UNESCO General History of Africa, Volume 8: Africa since 1935
This eighth and final volume of the UNESCO General History of Africa examines the period from 1935 to the present day. As liberation from colonial rule progresses, the political, economic and cultural dimensions of the continent are analysed.
For Africa, 1935 marked the beginning of the Second World War, with Mussolini’s invasion of Ethiopia. International conflict dominates the first section of this volume, which describes crises in the Horn and North Africa, and other regions under the domination of the European powers. The next three sections cover the ensuing Africa-wide struggles for political sovereignty, from 1945 to independence; undervelopment and the fight for economic independence, looking at nation-building and changing political structures and values.
Section five deals with socio-cultural change since 1935, from religion to literature, language to philosophy, science and education. The last two sections address the development of pan-Africanism and the role of independent Africa in world affairs. Acknowledging the original irony that it was the imposition of European imperialism that awakened African consciousness, the volume points up the vital and growing interrelation of Africa and the rest of the globe.
The volume is illustrated with black and white photographs, maps and figures. The text is fully annotated and there is an extensive bibliography.
Americas, as the relevant chapters will reveal. This volume also shows that Africa has played a decisive role in stripping colonialism of its legitimacy under international morality and increasingly under the L a w of Nations. F o r several centuries, rules of European statecraft and diplomatic history had m a d e it perfectly legitimate for a European power to colonize and subjugate a non-Western society. Millions of people in Africa, Asia, and indeed the Americas, fell under European
the inalienability of national sovereignty symbolized by Sultan M o h a m e d V . T h e Residency rejected the demands which were deemed incompatible with the French presence in Morocco and limited itself to implementing, belatedly, those that it felt were minor. T h e formation of the Popular Front government, which was welcomed by the nationalists, m a d e it possible to relaunch the demands through the despatch of a delegation to Paris and resort to mass action. T h e year 1937 was marked by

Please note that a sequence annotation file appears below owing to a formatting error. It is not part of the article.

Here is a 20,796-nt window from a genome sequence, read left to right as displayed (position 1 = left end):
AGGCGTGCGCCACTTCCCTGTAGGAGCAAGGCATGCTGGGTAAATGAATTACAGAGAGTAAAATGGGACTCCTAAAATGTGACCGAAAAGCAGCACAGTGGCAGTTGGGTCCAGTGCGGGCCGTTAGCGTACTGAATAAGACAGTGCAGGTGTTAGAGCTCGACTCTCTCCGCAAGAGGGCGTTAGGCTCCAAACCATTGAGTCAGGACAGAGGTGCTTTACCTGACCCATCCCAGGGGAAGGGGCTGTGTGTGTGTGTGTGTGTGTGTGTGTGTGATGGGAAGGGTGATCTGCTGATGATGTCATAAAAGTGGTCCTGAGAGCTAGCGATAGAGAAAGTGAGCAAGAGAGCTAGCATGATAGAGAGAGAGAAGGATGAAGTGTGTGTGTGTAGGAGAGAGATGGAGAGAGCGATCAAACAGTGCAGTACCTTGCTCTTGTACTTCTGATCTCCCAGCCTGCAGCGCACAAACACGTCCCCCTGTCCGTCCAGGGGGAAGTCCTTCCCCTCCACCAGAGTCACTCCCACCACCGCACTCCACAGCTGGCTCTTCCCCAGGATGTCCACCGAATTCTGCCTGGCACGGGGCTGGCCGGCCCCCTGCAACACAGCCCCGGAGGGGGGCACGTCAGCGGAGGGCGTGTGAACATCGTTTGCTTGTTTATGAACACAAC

Grenoble, France © S y k m a , Photo by J. Langevin, Paris, 15.2 Photp by W . Tochtermann, 13.2 (top) © T o p h a m , London, 4.1, 7.2, 9.1, 9.4, 10.1, 13.1, 14.1, 14.2 (bottom), 22.1, 23.1 (top left), 23.3, 24.3 © U N E S C O , Paris, 20.2 and 20.3 (photos by P. Migeat), 30.4 ( M A B / P N U E ) , 30.5 ( M A B ) © U N E S C O , Photo by M . Claude, 29.2 ©United Nations, 10.6 ( U N Photo 146 2 2 1 / T . Zagozdinski), 29.1 (top right, bottom left and bottom right), 29.3 ( U N Photo 157267/J.
whose interests did not always coincide with those of the white farmers. Politically the white settlers had m u c h less influence than they did in Southern Rhodesia and were effectively limited to the line of the railway and to the white farming blocks. T h e y had only a minority vote in executive and legislative councils which were dominated by officials. T h e majority of Africans were administered by British officials, w h o , for instance in the Barotseland Province, followed a policy of
including 18. See E. Lengyel, 1957. 146 North Africa and the Horn tanks and aircraft in return for cotton and rice. This m o v e to free Egypt from a unilateral dependency on Western arsenals was acclaimed by most of the Arab and Asian states but aroused a wave of hysteria in the West and deepened the distrust and aversion to the Egyptian regime headed by al-Nasser. T h e immediate effect of this m o v e was the refusal of Britain, the United States and the World Bank to finance the High D a m